Ram Das, the ex-Harvard professor who has written and lectured on spiritual exploration for over four decades and best known for his book, Be Here Now, illustrated this quite well in one of his early talks.

He related the story of a woman who was involved in the process of spiritual awakening, this mindfulness to which I am referring. She was on a New York freeway when a truck changed lanes and came dangerously close to hitting her car. She opened her window and yelled, “You, you weird expression of God, you!”

Bless her for expressing her feelings in the highest manner possible in that moment. Even in a moment when she was reacting to what felt like a life-threatening incident, she adhered to her commitment of spiritual awakening, to her vow to honor the light in each person.

We learn about ourselves by simply showing up and executing the postures. I lecture on wellness to corporations. I invite my participants to define the word “fitness.” I have come to define fitness as the ability to respond to a situation or the circumstances that make up our life, in a proactive not a reactive manner.

Our practice assists us in being responsive rather than reactive. This response-ability is required for spiritual awakening.

In my mind, mindfulness is the most important gift of a regular yoga practice.

Hatha yoga is meant to assist us in our daily lives, make us more responsive, stronger and more committed to our values. Through our practice we develop the ability to stay in posture.

This endurance can translate into our lives. We are able to hang in just a little longer in difficult situations or when life doesn’t seem to be going our way. We learn how to dig down and find the focus and attention, the strength that is really required.

This tall order of self-realization—what does it feel like? Many of us know from the psychological model the term self-actualization. Maslow wrote about what he termed the “hierarchy of needs”; to be self-actualized means to have all of our needs met: physical, mental and emotional—this engenders happiness.

This psychological model of happiness points to being free of pain or discomfort. In the fitness world the benefit of any exercise program is self-efficacy. One is able to supplant a negative behavior with a positive one, i.e., go to an exercise class rather than a bar.

Is this what self-realization means—to have our needs met, to be happy? Are the words happiness and at peace synonymous? Do you think that self-realization is attainable by you in this lifetime?

Imagine right now one attribute of someone who is self-realized, one word. Someone who is patient, knowing, loving? Perhaps in modern terms, someone like Adyashanti? Let’s suppose that to be self-realized means to be free from fear, from judgment. Fear and judgment make us feel separate, the opposite of yoga or union.

Gratitude is a way to feel the union of yoga.

When feeling gratitude it is not possible to feel separate or fearful. In the 1970’s, a group with whom I was involved hosted Baba Hari Das for a weekend workshop in the Santa Cruz Mountains. Because I was an organizer, I was able to have a private meeting with him.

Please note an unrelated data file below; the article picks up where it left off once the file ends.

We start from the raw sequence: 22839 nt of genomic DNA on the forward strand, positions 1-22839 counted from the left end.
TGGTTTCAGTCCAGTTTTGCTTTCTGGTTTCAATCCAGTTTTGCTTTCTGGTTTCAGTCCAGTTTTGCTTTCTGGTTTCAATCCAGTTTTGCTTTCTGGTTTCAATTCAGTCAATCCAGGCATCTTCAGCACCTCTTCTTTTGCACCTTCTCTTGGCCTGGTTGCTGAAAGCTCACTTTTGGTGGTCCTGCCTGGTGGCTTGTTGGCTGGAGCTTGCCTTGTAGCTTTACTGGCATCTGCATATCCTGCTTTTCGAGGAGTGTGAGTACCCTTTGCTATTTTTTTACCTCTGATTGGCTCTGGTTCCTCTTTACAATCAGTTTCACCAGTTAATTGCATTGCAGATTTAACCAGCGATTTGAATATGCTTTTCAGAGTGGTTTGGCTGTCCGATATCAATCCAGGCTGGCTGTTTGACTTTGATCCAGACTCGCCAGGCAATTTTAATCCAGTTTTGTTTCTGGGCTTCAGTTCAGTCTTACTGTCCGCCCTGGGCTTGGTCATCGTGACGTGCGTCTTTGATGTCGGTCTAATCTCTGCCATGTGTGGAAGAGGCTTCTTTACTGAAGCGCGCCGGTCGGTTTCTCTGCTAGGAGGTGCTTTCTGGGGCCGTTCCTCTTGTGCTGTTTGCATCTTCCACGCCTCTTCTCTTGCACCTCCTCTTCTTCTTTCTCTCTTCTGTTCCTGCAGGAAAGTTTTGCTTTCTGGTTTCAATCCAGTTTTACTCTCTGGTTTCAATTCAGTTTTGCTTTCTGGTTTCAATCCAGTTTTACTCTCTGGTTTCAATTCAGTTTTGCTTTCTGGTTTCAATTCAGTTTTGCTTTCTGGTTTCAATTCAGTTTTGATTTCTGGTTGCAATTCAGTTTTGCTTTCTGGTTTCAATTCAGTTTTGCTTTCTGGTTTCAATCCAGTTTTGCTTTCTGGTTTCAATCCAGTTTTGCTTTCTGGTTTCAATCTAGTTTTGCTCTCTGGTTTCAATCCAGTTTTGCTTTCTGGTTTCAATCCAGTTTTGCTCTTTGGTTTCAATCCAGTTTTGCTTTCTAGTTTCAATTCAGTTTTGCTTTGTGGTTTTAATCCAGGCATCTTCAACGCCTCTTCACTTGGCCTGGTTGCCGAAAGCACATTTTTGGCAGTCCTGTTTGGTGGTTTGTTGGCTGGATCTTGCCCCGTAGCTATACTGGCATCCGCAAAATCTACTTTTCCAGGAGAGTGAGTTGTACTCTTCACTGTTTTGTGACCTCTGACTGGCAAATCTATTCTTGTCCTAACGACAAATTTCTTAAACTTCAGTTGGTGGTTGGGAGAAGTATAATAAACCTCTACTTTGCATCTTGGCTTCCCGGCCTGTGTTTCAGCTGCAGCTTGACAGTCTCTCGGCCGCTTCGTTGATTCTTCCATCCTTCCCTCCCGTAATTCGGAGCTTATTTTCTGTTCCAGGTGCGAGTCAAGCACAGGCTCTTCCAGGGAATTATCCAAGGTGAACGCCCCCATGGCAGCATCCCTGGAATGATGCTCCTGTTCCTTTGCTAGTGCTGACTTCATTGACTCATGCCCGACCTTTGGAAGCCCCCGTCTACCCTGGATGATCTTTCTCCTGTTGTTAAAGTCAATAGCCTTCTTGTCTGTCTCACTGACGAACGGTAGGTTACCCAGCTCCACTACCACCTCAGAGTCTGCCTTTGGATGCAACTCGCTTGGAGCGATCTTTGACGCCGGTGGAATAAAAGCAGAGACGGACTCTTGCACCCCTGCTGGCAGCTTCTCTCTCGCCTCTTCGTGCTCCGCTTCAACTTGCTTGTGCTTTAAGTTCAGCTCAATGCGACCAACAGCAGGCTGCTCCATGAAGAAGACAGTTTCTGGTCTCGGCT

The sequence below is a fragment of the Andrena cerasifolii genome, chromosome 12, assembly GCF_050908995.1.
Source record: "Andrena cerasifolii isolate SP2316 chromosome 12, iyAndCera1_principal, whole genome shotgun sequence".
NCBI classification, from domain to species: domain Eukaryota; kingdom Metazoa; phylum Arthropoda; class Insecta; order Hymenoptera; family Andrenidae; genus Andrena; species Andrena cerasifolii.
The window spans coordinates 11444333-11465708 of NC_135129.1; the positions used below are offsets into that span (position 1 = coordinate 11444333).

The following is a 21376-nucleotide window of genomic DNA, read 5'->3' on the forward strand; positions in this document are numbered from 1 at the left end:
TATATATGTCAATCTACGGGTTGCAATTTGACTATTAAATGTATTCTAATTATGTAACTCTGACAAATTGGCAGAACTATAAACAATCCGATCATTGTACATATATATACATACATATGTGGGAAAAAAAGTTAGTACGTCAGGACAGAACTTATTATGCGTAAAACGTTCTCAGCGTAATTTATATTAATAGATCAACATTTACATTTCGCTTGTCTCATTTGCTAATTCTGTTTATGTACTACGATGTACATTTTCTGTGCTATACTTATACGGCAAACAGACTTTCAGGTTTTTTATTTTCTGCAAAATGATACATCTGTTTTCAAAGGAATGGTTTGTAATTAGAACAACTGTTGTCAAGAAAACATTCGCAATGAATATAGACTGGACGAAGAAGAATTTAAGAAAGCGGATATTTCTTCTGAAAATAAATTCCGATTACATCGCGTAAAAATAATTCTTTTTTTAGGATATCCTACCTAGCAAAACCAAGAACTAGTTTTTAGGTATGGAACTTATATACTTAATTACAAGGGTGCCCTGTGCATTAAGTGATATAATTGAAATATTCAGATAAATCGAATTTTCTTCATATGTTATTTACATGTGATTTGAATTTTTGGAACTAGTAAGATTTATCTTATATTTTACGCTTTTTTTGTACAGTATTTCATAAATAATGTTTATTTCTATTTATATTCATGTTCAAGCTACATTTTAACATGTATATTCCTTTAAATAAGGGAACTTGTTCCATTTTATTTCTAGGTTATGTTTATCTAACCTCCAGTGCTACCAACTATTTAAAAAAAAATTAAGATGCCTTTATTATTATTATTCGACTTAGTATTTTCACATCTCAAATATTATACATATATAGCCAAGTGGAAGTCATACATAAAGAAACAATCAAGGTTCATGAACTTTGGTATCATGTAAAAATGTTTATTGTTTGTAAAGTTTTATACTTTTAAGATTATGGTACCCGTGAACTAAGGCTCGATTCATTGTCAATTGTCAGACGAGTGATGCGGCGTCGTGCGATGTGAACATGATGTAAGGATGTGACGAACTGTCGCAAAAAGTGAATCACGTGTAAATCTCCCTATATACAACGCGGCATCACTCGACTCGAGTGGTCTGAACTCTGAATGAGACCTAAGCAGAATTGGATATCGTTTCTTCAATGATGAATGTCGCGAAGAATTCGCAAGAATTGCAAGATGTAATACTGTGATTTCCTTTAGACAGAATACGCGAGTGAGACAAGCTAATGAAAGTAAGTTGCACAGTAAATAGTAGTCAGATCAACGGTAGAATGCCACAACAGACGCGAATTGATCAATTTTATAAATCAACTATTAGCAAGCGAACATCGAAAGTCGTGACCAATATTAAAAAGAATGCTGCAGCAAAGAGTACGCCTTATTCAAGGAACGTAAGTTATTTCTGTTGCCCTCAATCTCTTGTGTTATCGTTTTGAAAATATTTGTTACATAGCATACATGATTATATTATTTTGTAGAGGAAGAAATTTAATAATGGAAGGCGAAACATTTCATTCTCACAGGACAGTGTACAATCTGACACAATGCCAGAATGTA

He now has Mount Madonna Center, but at this time he was new to America. Practicing silence since 1952 he writes on a chalkboard. I was very excited about my session with him. Hari Das had amazing eyes and a pervasive gentleness of spirit.

He sat quietly waiting for my question. I said I was practicing yoga and attempting to meditate. Would he please suggest a mantra from me to use? He wrote on the chalkboard: religion of origin? I replied, “I was raised Catholic.” He wrote: say the Hail Mary!

I was dumbfounded.

Here was my opportunity to receive a real mantra from a Holy person and he told me to say the Hail Mary! I left disappointed. Yet…he was giving me sound advice. Repetition of a sound, word or any positive phrase relaxes, calms and leads to meditative brain waves. It was my little self who objected.

Over time I developed my own mantra—funny enough, I modeled it after the “Our Father”, (chuckle, chuckle).

In my own practice, I recite this prayer or mantra throughout the whole 90-minute class. I can tell when I am present and when my mind wanders. Here is an explanation of it: to me this prayer sums up our human experience and our connection to the Divine.

“O Being of Cosmic Consciousness

Greetings and Honor to You!

Thank you for Giving Me Some of This!

Thank you for assisting me in recognizing that which has heart,

That which nurtures me for the Highest Good of All.

To err is human to forgive is Divine.

Reveal to me the ascending spiral of life so that

I may live in this ever-present moment of peace (love, light, happiness…you fill in the blank.)”

Yoga studios have become the churches of the present day for many of us. In the past—centuries ago—the vestibule of a church had two functions: one was to separate the inside of the church from the outside elements and the other was to act as a buffer before entering the sacred.

Our yoga practice can become the sacred in our lives. We walk into the studio or club yoga room and we leave the mundane behind. We open our attention to our breath, the moment and the process.

Angeles Arrien, Ph.D., in her book, The Four Fold Way, describes the four-fold path to wholeness or health: show up, pay attention, tell the truth and be open to outcomes. In our yoga practice we have this opportunity to show up and transform our little “s” into the experience of the big “S”.

In yoga rooms all over the country, we finish class by putting our palms together at our heart and bowing to say, “Namaste”—I salute the place in you that is God, where we are one.

Laura, a fitness professional, teaches classes in San Francisco and provides lifestyle consultations on nutrition, exercise and relaxation. She has produced the E-Motion® Mind/Body Fitness Video, Relaxation and Yoga Walk downloads. She blogs as FitFoody, which includes “Whispers of the Breath Diva!”

See all articles from
Yoga in America:
In the Words of Some of its Most Ardent Teachers

Editor: Jamie Morgan